Key Artists: Francisco Goya, Jean-Léon Gérôme, J.M.W. Turner, Caspar David Friedrich, Eduard Magnus
Key Paintings: Return of the Palikaren, The Nude Maja, Calais Pier, Shade and Darkness The Evening of the Deluge, The Slave Ship
Academic Art (1800-1900)
This was a style of painting that was influenced by the standards of the French Académie des Beaux-Arts. It was idealistic in style and sought to combine the color of the Romantics with the lines of Classicism. This movement was very conservative and often focused on historical and mythical subjects.
Key Artists: Jean-Léon Gérôme, Pierre Auguste Cot, Hans Makart, John Reinhard Weguelin, Paul-Jacques-Aimé Baudry
Key Paintings: Equality Before Death, The Five Senses, Lesbia, The Pearl and the Wave, Ophelia (Pause for Thought), Daphnis and Chloe
Realism was an art movement that rejected Romanticism and its overwrought and highly emotional style. It sought to be naturalistic and to return to themes drawn from everyday life. Many of the subjects were taken from everyday life and the struggles of the common man and woman. It was primarily a French movement and was connected to the rise of Socialist politics in Europe.
Key Artists: Jean-Léon Gérôme, Winslow Homer, William-Adolphe Bouguereau, Frederic Remington, James Tissot, Lawrence Alma-Tadema
Key Paintings: Nymphs and Satyr, Gloucester Harbor, The Irritating Gentleman, The Desperate Man, An Eloquent Silence
This was a ‘brotherhood’ of English painters who rejected the Academic style. They were inspired by Raphael. This group was committed to a naturalistic portrayal of serious subjects and wanted to produce heartfelt art. They had a range of subject matters such as portraits, history, and even painted social issues. The Pre-Raphaelites often painted in vivid colors, with great detail, and often used symbolism to express their ideas.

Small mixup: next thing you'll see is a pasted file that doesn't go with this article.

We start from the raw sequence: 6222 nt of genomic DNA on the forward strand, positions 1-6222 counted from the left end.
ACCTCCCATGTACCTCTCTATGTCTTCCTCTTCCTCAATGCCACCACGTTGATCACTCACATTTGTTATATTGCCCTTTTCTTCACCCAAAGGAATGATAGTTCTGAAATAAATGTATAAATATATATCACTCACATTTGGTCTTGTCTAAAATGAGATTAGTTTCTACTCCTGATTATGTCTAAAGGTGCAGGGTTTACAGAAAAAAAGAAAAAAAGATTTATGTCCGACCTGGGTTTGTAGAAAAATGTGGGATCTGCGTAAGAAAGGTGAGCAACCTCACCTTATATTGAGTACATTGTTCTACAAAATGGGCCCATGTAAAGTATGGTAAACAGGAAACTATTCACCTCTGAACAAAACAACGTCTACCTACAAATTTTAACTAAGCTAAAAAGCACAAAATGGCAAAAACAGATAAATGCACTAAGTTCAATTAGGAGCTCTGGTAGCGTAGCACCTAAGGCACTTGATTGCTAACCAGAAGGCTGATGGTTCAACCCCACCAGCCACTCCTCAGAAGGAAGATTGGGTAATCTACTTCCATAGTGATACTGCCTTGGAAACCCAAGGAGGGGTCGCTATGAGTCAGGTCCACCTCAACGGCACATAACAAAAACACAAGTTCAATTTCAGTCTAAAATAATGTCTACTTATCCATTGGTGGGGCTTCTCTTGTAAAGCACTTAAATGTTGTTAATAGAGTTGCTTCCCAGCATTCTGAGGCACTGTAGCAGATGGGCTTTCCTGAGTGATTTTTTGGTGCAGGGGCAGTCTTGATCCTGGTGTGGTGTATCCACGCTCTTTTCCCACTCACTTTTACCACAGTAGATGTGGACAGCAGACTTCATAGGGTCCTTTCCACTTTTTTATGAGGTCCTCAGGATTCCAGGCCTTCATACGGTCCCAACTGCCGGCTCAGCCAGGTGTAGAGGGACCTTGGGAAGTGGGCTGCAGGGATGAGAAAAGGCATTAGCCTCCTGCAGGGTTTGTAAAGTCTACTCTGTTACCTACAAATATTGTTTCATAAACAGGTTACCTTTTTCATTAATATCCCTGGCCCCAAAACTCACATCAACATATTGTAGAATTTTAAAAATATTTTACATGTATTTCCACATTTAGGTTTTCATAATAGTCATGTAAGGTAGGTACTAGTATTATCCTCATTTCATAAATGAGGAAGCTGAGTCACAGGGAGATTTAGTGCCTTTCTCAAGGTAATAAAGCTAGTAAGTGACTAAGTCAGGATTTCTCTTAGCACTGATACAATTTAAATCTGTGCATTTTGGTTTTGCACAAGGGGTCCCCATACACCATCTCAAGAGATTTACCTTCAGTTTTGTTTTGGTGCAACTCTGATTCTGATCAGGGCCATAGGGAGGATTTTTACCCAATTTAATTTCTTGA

Key Artists: John Everett Millais, John William Waterhouse, William Holman Hunt, Dante Gabriel Rossetti, Frederick Sandys
Key Paintings: Amaryllis, May Morning on Magdalen, Lady Godiva, Love’s Shadow, Portrait of Sophie Gray
A mainly French movement style characterized by a concern with capturing a visual impression. Its paintings are characterized by the interplay of light and color. This movement sought to capture an emotion or feeling rather than an accurate representation. The Impressionists were masters of color and painted nature and also urban scenes.
Key Artists: Claude Monet, Pierre-Auguste Renoir, Édouard Manet, Edgar Degas, Camille Pissarro
Key Paintings: Olympia, Boating, Eugene Manet on the Isle of Wight, Spring, The Family Reunion
This movement was a reaction against the Impressionists and especially their naturalism and concern with light. They were more considered with the artist’s subjective impression and the emotion in a scene. Post-Impressionists were considered with symbolism and abstract qualities which they used for effect.
Key Artists: Vincent van Gogh, Paul Cézanne, Paul Gauguin, Georges Seurat, Paul Signac
Key Paintings: The Night Café, Boy in a Red Waistcoat, The Tragedy, La famille Soler, The Night Cafe, Arles
This was a Franco-Russian movement. It was concerned with visual imagery that conveyed deep meaning. Many of their symbols were personal and they often used dream-like scenes. Mythical subjects were often painted, and often macabre and morbid themes were treated by Symbolist painters. Many Symbolist paintings are often visionary and mystical.
Key Artists: Gustav Klimt, Edvard Munch, Maurice Denis, Gustave Moreau, Alphonse Mucha
Key Paintings: Judith and the Head of Holofernes, Portrait of Adele Bloch-Bauer I, Byzantine Head Blonde, Despair, Jealousy
An avant-garde French movement that emphasized color over form. The Fauvists aspire to paint in pure color. Their work was characterized by broad strokes of the brush and there was a high level of abstraction in their depictions. Fauvism was perhaps the first art movement that was interested in non-Western art. This movement only last less than a decade but influenced many twentieth-century masters.
Key Artists: Henri Matisse, André Derain, Amedeo Modigliani, Georges Braque, Maurice de Vlaminck
Key Paintings: Jean Cocteau, Women with Red Hair, Reclining Nude with Blue Cushion
This was a movement that developed in Northern Europe. It is concerned with the viewpoint and emotional state of the painter and the images often exaggerated or distorted were designed to evoke an emotional reaction. The Expressionists were deeply influenced by Germanic, and Nordic art, and their subjects and paintings are often somber. Expressionist artists were often more interested in provoking a reaction than creating something beautiful and pleasing.
Key Artists: Wassily Kandinsky, Ernst Ludwig Kirchner, Franz Marc, Marc Chagall, Kazimir Malevich
Key Paintings: Houses in Munich, The Tiger, The Green Domino, The Evening, Fox
Art History Styles